Although Marshall hasn't spent much time in headphone production, we like what we've seen from the storied company so far. Bustling reporters therefore crowded around to get a closer look at the sleek newcomers.
The Mode in-ears house a handy inline one-button remote and microphone, and the classic "M" logo scrawls along each speaker back in white-brass lettering. Marshall provides four sizes of silicone speaker sleeves with the Mode (s-xl), and an integrated shirt clip helps reduce unwanted pulling as you listen on the go. Marshall will sell the Mode in-ears later this season for $69 MSRP.
The Mode EQ in-ears are a bit more interesting. Like the regular Mode in-ears, the Mode EQ wears the attractive "M" logos along its speaker backs and houses the same inline one-button remote and mic. But unlike its simpler counterpart, the EQ also offers two distinct sound profiles to choose from. With the flip of a switch on the Mode EQ's remote, the headphones shift from a more bass-heavy sound profile to an alternative that showcases middle and high notes. Since everyone has different musical preferences, we like the idea of headphones that put choices right at your fingertips. We've seen it work successfully before and hope that Marshall's attempt is also effective.
Aside from its customizable sound settings, the EQ headphones also dazzle the eye with dashing good looks: Gold lettering decorates the speaker backs and remote control, and matching metal hardware stands guard at the cable's bass. The EQ should be available to buy some time in the fall for $99 MSRP. Reviewed.com doesn't endorse "golden-ears" testing methodology, and crowded show floors are no place to asses sound quality anyway. Thus, we look forward to getting the Marshall Mode EQ and its little brother into the audio lab very soon.
As to the shiny new speakers, Marshall introduced a small model and a large model. The diminutive version is called the Marshall Acton, and it was one of the best-looking objects in its very-crowded vicinity. A black iteration impresses the eye with leather casing and a vintage-styled speaker front. The word "Marshall" gleams over the front in gold and white lettering, and twinkling switches and knobs dot the top: three knobs for volume, treble, and bass; a 3.5mm input; two buttons for source selection and Bluetooth pairing; and a golden old-school on/off switch. The other version is the same, but with a striking cream leather as opposed to black.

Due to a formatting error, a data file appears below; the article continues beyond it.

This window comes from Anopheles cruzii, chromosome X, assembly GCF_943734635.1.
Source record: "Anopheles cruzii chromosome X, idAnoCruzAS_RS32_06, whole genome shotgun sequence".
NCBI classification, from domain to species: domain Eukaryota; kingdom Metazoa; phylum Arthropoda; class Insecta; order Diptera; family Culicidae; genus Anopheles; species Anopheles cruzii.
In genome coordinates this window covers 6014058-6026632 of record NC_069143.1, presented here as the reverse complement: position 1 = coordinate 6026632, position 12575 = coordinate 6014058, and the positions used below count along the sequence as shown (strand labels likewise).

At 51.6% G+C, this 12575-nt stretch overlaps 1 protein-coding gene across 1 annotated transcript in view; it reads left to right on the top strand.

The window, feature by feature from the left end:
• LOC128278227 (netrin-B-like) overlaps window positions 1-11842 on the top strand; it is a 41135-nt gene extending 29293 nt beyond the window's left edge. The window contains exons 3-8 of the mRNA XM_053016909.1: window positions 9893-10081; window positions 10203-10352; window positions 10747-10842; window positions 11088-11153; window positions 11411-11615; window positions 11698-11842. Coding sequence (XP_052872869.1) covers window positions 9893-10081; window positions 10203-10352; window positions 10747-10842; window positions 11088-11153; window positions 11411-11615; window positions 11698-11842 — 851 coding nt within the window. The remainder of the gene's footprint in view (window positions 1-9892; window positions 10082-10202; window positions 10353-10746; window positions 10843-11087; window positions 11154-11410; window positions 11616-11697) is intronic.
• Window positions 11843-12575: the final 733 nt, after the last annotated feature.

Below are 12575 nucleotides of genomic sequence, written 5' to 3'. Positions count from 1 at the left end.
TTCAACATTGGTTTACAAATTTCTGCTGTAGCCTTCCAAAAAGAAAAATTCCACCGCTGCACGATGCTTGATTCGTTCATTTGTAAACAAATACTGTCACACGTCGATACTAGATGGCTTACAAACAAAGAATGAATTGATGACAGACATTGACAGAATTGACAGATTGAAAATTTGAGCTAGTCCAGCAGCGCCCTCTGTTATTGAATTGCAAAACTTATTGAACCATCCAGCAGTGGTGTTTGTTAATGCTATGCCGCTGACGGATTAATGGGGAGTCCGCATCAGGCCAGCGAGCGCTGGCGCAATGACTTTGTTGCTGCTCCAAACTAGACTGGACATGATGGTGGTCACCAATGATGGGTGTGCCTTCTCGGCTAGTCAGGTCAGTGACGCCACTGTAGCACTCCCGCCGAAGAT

Although the Acton is small, it sounds pretty big even on a busy show floor. Marshall outfits this product with two 8-watt dome tweeters, a 25-watt woofer, and a double-ended, coiled cable with 3.5mm plugs for use with personal devices. Users may also connect wirelessly via Bluetooth if they so desire. The Acton measures 10.4 x 6.3 x 5.9 inches and will go on sale in September for MSRP $300.
If you need something bigger, Marshall also offers a look-alike big brother, the Woburn loudspeaker. The Woburn measures 15.75 x 12.1 x 7.9 inches, and sports Bluetooth, optical, RCA, and 3.5mm connections. Inside are two 25-watt woofers and two 20-watt tweeters. Like the smaller Acton, the Woburn also includes a handy coiled cable with two 3.5mm jacks on either end to pair with personal devices. Like the Acton, the Woburn will ship some time in September, but with a higher MSRP of $550.
Meet the tester
Checking our work.
We use standardized and scientific testing methods to scrutinize every product and provide you with objectively accurate results. If you’ve found different results in your own research, email us and we’ll compare notes. If it looks substantial, we’ll gladly re-test a product to try and reproduce these results. After all, peer reviews are a critical part of any scientific process.Shoot us an email